From the 10 Mar 1899 issue of the Roanoke Beacon
Editor Beacon: Please allow me space in your columns for a few lines to the memory of my dear brother, McG. AUSBON, who departed this life at the Soldiers’ Home, near Raleigh, N.C., on Feb. 1st, 1899.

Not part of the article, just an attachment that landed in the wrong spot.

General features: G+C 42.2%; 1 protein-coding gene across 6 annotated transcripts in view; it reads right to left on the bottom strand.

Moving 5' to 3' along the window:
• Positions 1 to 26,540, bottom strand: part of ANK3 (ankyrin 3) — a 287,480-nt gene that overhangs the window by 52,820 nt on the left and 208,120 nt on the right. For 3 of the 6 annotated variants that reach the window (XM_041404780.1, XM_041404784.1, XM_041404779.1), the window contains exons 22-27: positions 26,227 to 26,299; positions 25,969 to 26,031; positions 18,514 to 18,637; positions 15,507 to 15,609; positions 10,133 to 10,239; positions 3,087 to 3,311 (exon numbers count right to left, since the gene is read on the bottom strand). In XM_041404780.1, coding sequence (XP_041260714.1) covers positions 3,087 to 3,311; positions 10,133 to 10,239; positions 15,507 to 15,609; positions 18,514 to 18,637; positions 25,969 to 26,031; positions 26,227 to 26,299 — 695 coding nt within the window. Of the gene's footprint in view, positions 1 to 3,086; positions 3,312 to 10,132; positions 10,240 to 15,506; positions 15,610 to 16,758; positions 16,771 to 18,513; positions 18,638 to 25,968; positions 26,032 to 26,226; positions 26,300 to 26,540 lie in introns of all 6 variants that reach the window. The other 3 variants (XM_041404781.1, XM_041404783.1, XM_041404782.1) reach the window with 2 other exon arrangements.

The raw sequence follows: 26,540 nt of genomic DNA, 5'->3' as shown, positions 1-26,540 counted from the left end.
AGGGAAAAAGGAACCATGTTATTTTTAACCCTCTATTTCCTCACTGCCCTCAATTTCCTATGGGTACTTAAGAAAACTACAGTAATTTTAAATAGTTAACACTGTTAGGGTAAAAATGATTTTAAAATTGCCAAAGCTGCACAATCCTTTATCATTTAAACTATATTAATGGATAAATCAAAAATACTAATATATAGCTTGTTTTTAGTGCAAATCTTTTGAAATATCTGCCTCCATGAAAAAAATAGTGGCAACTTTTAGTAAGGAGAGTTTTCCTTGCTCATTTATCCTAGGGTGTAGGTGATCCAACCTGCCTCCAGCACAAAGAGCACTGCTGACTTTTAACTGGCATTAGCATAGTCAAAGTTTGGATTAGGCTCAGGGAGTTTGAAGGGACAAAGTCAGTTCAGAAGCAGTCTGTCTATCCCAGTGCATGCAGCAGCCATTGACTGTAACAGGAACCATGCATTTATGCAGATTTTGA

“Precious is the sight of the Lord are the death of his saints.” Yes, precious are His jewels, called home to fill a high and holy destiny with that ever living Hand. We feel to hope he now rests in the sweet paradise of God, where sorry and afflictions are known no more, and peace and love will reign for ever more. I was with this dear brother most of the time in his useful part of life. We were together through the war between the North and South up to the time he received a wound and was taken to the hospital, and he was ever brave and true to go where duty called. I was with him in the battle at Bermuda Hundreds, where the enemy was driven from their intrenchments; he advanced over their works, gathering up overcoats and throwing over the breastwork. Again, I was by his side in the great battle at Cold Harbor, and again in front of Petersburg, where he received a wound. He ever seemed to have a spirit of true devotion to his country in time of war, and in time of peace no change could ever lead him away from true democracy. There are yet living witnesses that what I have written is true, our dear old Captain S.L. JOHNSTON is yet alive. May we all meet in peace beyond this vale. — T.E. AUSBON, Palmyra, N.C.